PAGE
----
All the best,
WS&IM is indeed excellent and I have spent many hours enjoying it, mostly on a gridded blue sheet with Navwar models sailing about upon its cotton seas. The only drawback with these rules is that they dont scale well about a small Squadron. More accurately, the rules do fine but I loose track of the details if each ship. As a rsult, for larger battles I go elsewhere but for small engagements these are my go-to rules of choice.
PS Make sure you dig up the old General magazine articles for this game - there were many with additional scenarios
What scale models are you contemplating?
I have a literal box full of 1/2400 ones for big actions and a small collection of Langtons that await attention (and that I feel guilty about not giving them their due attention)
The funny thing is I was talking to a gaming chum about the very question of scale and for larger actions he is of the opinion that 1/2400th would be best. There is a very nice range available from Tumbling Dice in this scale that would be ideal - especially as one would not have to worry about rigging them - which now seems almost obligatory for larger scales and would certainly not be something I would fancy doing!
Oddly enough (and probably seems mad but then you know me!) I was thinking about scratch building some simple models at a larger scale or even pressing those Wiz Kids pirate ships into service.
In any event it is a way off yet but one thing is for sure - I will not be using Rod Langtons exquisite models!
All the best,
I started with WS&IM as well, and we had many happy hours playing it before we began to realise that (i) hexes don't really work for sailing points and (ii) the rules made Crack and Elite crews so good that anyone who didn't have them was not really enjoying the game. So we moved on. We flirted with 'Heart of Oak' for a while which has a wonderfully complicated sailing system, but eventually settled on 'Form Line of Battle', a set capable of running decent-sized battles without too much pain, but which could be used for actions with one or two ships as well and still give an exciting game.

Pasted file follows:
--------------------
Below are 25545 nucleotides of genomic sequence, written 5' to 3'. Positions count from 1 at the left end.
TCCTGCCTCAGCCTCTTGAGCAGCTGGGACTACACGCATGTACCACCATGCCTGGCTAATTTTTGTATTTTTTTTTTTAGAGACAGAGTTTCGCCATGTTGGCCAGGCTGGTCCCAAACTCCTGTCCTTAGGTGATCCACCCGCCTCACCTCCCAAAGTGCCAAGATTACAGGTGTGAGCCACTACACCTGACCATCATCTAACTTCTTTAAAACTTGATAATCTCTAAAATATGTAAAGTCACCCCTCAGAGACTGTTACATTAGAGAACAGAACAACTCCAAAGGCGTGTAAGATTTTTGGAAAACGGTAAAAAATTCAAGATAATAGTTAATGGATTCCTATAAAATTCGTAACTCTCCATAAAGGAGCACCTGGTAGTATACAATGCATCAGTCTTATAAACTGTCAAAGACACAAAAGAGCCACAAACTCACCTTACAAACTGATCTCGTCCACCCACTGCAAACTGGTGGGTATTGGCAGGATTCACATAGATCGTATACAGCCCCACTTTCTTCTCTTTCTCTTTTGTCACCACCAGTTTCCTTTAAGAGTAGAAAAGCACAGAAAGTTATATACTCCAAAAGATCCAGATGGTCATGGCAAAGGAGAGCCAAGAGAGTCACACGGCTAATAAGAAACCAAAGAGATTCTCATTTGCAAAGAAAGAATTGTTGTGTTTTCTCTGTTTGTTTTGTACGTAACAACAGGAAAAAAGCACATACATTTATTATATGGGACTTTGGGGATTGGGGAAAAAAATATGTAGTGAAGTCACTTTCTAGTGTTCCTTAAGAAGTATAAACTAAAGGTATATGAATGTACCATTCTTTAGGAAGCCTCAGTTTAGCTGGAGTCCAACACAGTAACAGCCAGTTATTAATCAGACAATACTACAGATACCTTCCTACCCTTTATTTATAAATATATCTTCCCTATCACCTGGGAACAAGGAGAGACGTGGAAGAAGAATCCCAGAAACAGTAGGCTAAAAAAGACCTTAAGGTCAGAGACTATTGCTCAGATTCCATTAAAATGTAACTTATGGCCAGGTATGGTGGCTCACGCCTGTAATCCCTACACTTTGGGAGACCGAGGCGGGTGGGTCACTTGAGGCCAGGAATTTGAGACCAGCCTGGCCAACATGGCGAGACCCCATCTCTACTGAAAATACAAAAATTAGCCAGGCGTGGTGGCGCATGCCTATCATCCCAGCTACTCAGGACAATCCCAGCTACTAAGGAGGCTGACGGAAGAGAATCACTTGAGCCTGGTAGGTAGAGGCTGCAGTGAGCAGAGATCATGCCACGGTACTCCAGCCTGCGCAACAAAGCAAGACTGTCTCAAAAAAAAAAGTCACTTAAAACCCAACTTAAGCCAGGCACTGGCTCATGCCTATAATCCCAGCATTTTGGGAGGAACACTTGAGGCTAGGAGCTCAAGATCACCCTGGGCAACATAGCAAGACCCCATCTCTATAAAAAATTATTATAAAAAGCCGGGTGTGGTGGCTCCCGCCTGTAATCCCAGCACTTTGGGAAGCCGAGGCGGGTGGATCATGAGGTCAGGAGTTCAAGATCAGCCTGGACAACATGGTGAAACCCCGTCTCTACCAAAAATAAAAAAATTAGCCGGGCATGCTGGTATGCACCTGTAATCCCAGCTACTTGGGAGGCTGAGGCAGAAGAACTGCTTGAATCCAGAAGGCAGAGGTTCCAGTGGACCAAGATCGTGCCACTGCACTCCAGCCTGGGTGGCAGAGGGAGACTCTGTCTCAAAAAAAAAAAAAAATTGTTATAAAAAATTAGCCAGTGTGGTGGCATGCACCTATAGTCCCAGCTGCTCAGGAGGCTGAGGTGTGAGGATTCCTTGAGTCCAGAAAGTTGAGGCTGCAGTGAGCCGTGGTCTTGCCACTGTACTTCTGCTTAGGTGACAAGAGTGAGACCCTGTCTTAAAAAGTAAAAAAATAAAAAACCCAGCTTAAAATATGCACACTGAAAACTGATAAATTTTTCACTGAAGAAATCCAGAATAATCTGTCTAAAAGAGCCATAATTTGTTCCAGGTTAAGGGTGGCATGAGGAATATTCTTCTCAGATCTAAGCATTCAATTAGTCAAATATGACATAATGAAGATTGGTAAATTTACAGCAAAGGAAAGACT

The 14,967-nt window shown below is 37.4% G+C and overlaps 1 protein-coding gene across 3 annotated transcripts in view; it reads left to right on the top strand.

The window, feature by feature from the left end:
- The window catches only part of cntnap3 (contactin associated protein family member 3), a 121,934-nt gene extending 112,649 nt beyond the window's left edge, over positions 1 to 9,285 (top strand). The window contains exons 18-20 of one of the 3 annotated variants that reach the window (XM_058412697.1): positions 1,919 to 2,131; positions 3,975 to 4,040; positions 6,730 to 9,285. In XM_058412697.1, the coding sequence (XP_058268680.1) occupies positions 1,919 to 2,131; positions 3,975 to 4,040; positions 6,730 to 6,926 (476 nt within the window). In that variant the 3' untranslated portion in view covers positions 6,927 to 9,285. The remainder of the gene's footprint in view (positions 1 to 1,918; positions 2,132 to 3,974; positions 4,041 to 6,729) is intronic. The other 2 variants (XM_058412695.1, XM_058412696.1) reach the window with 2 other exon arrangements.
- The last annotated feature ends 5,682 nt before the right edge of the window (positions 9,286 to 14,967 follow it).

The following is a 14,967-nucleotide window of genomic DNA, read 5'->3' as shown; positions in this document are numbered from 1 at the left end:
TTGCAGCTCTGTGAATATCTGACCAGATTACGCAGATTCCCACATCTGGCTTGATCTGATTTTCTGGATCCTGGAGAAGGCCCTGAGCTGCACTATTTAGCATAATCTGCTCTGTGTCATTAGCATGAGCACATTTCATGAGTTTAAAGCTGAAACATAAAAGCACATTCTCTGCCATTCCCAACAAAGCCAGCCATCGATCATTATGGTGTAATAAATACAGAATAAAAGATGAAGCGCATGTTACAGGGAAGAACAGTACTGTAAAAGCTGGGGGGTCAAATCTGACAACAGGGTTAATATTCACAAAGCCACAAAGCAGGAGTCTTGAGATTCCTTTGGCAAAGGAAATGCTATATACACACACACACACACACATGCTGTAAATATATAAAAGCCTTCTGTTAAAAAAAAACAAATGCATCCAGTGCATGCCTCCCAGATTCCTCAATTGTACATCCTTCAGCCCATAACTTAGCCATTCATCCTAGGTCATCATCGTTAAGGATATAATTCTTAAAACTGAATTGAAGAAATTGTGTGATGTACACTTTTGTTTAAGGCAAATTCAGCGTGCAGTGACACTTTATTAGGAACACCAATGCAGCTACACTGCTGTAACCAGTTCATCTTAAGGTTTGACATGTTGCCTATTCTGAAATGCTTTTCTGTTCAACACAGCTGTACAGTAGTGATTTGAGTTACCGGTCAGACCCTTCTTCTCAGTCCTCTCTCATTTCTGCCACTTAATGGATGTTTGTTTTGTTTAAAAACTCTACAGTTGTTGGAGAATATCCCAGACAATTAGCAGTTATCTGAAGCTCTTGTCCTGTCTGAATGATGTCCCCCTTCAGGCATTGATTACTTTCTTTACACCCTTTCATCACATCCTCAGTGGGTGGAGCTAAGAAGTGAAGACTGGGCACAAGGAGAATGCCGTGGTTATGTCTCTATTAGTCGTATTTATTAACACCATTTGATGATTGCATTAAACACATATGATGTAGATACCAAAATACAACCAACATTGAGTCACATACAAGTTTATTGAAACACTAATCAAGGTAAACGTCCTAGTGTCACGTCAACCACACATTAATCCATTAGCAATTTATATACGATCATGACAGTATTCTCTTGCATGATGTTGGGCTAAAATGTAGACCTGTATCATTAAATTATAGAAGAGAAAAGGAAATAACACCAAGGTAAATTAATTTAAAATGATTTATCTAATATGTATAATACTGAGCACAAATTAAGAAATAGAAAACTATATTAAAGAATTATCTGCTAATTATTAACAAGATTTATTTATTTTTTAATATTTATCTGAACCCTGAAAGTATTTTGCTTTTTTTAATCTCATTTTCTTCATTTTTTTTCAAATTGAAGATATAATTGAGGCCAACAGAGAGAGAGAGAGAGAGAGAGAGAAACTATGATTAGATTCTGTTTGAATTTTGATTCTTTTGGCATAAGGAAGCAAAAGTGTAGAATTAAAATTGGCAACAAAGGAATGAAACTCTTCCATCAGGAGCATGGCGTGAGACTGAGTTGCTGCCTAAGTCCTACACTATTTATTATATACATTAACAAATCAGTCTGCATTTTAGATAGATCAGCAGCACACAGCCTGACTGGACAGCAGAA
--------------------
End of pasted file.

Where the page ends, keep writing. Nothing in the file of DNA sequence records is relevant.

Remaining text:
I have seen FLoB but have never used them although I have heard many good things about them.
The whole Crack/Elite thing in WSIM always felt too overdone compared to SoL which, as mentioned, in my opinion are a far superior set.
I keep looking at squares rather than hexes but it does not make me a bad person...
All the best,
It's been an enjoyable experience following your recent posts developing your ideas on gridded/portable wargames, it has given me much to think about. I'm trying to find that balance between C&C rules and model soldiers and with my 40mm Napoleonics I'm at a bit of a loss how to proceed, the more I read posts such as yours (and of course Bob C and Ross Mc) the more I know I don't want to go back down the 'conventional' route. I'm currently working in the background replacing all of the blocks from C&CN with individual 15mm figures with the intention of playing on the board. I think that's really where I'm at right now, can't go back down the terrain building route, but rather small portable games that can be played on the dining table and quickly set up and packed away again afterwards.
To return to the subject of this post I have always liked the idea of Napoleonic Naval wargames, but never played any of the above rules you mention. Last year I invested in 'Sails of Glory' and a couple of extra ship models, but as yet I have not played a game, I think because the so called 'control panel' is too complex for a fun game, for me at least. That and hundreds of cardboard chits that are used to record damage. I might have to give it a go though at some point, the supplied model ships really are very nice indeed - I'm sure you have seen them - I think they were the main reason I invested in the game. I added HMS Victory at the daft cost of £30.00 just because it's such a lovely model! I think what I'm trying to say here is that there is no reason why I can't use the models to explore other naval rules such as those mentioned above.
What is it about 'control panels' that are so popular nowdays? What was wrong with a simple damage record sheet that one simply marked off. Don't get me going on the Lardies 'Oh What a tanker' rules, another control panel game that just seems to me to be so unnecessary as a means of simulating tank on tank action!
Thanks for stimulating the old brainbox David, sorry for the rant.
I have a rather long response to send you - could you email me on email@example.com
I look forward to hearing from you!
All the best,
I would be very interested in your response to Lee. If you don't feel that you could post it on your blog, would you mind including me in your email? stewartwt at g mail dot com
Happy to do so once 'Lee has contacted me. It is nothing contentious - just rather long!
All the best,